Two white lambs standing in a meadow

Anticipation every morning, during lambing season. Pulling on work clothes and boots and layering up for the chill of pre-dawn. The dog, eager and wagging at the door, ready to go out into the morning. Stepping out of the cabin, the light from below the horizon casting the trees in darkness, birds darting way beyond the speed limit from tree to ground to tree.

We walk toward the barn, Dahlia and I, her nose in every direction as she tracks who visited in the night, which coyote crossed where, which rabbit is still holding itself just behind a manzanita. The sheep are still settled down, legs tucked beneath them and chewing steadily, but they baa out when they see me and start to stand. I seek out the lambs first, quickly counting and making sure all are there, even as I am still walking closer. I get to the hog panel gate and peer inside, and there, in the back corner, holding herself in that awkward new-mother stance, Yuna is surrounded by one, two, three shaky little white lambs. Triplets.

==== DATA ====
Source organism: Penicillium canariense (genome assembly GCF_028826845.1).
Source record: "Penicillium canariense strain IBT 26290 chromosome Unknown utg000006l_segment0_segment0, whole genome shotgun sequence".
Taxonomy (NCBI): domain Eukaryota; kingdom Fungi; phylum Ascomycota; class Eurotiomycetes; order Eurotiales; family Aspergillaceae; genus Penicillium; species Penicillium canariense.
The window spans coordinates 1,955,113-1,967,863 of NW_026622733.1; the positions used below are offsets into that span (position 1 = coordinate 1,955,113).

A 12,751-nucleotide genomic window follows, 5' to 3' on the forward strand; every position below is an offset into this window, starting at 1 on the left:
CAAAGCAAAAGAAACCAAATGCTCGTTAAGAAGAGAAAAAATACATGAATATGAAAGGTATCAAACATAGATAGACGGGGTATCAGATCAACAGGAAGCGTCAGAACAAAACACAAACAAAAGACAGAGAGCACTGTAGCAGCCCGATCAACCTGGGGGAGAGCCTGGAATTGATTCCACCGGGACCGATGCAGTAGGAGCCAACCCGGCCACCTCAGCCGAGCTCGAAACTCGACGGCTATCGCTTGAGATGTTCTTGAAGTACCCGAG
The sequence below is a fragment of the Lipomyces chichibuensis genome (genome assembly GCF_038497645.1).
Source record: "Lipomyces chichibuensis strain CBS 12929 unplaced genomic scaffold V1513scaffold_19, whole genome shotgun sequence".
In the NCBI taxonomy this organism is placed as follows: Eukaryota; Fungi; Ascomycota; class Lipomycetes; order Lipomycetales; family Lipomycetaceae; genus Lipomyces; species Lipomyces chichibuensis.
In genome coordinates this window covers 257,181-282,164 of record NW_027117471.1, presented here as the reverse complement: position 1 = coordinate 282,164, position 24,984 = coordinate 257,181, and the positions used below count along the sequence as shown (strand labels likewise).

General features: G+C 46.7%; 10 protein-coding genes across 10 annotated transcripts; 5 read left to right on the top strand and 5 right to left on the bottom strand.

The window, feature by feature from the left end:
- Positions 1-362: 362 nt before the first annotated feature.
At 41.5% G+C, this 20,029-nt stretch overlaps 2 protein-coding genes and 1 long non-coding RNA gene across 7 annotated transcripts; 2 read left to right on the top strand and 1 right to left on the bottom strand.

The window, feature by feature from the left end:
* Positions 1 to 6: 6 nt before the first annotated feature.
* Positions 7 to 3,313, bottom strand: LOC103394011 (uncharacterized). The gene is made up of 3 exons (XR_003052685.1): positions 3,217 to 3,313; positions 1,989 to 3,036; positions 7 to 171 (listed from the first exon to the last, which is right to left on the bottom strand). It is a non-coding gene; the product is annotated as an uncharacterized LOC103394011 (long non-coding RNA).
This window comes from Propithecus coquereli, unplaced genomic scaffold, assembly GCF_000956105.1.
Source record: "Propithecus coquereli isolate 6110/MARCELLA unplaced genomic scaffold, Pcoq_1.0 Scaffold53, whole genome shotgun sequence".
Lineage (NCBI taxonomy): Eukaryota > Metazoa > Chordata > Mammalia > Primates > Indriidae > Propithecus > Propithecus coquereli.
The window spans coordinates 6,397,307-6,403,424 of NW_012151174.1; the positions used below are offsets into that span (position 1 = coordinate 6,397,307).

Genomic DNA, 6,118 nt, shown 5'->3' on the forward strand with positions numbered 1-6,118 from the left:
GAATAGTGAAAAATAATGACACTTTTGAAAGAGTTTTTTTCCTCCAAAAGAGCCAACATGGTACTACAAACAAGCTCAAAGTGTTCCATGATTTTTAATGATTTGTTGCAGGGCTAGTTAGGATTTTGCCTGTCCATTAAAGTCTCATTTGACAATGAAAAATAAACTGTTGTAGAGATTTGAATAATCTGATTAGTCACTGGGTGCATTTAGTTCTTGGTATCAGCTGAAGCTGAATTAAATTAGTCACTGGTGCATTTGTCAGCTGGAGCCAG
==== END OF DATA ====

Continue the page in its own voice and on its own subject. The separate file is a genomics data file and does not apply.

I knew Yuna was ready to deliver any day, and I expected twins, but somehow it never crossed my mind that there might be more. She had been the last to get into the pasture for several days, slowed down by her width and nearly waddling. But last year she had only a singleton, a ram lamb with a sweet face and disposition, and this year I only hoped for healthy twins.

Triplets, good news and bad news. Will she accept them all, and be able to feed them? Will one or two crowd out the others, is one already so much smaller than the others that it hardly stands a chance? I jog to the Subaru and drive over to the yurt site to get Dan. “Yuna had triplets!” I announce and he responds, “Oh, no!” Is it good, is it bad… maybe.

We bring the flock out to pasture and I go back in the barn with a flake of alfalfa and a bucket of water with a quarter-cup of molasses stirred in. Yuna doesn’t look twice at either, which worries me a bit, but she is focused on her lambs, which are all clean, standing, and huddling around her udders. I spot a ram lamb and a ewe lamb, and then another ewe lamb.

The next morning, as I prepare to take the sheep out, Gigi makes her way over to Yuna. Gigi has had triplets twice, and was not bred this year because she had such terrible mastitis the last two seasons, and lost two of her three triplets. I watch her carefully as she rubs her nose against Yuna’s face, holds it there a moment, and then turns back to the gate.

Five days later, all three lambs are running and playing in the afternoon sunlight. We’ll wait till they are a week old, then name them. Welcoming them to life in full.

White ewe with three baby lambs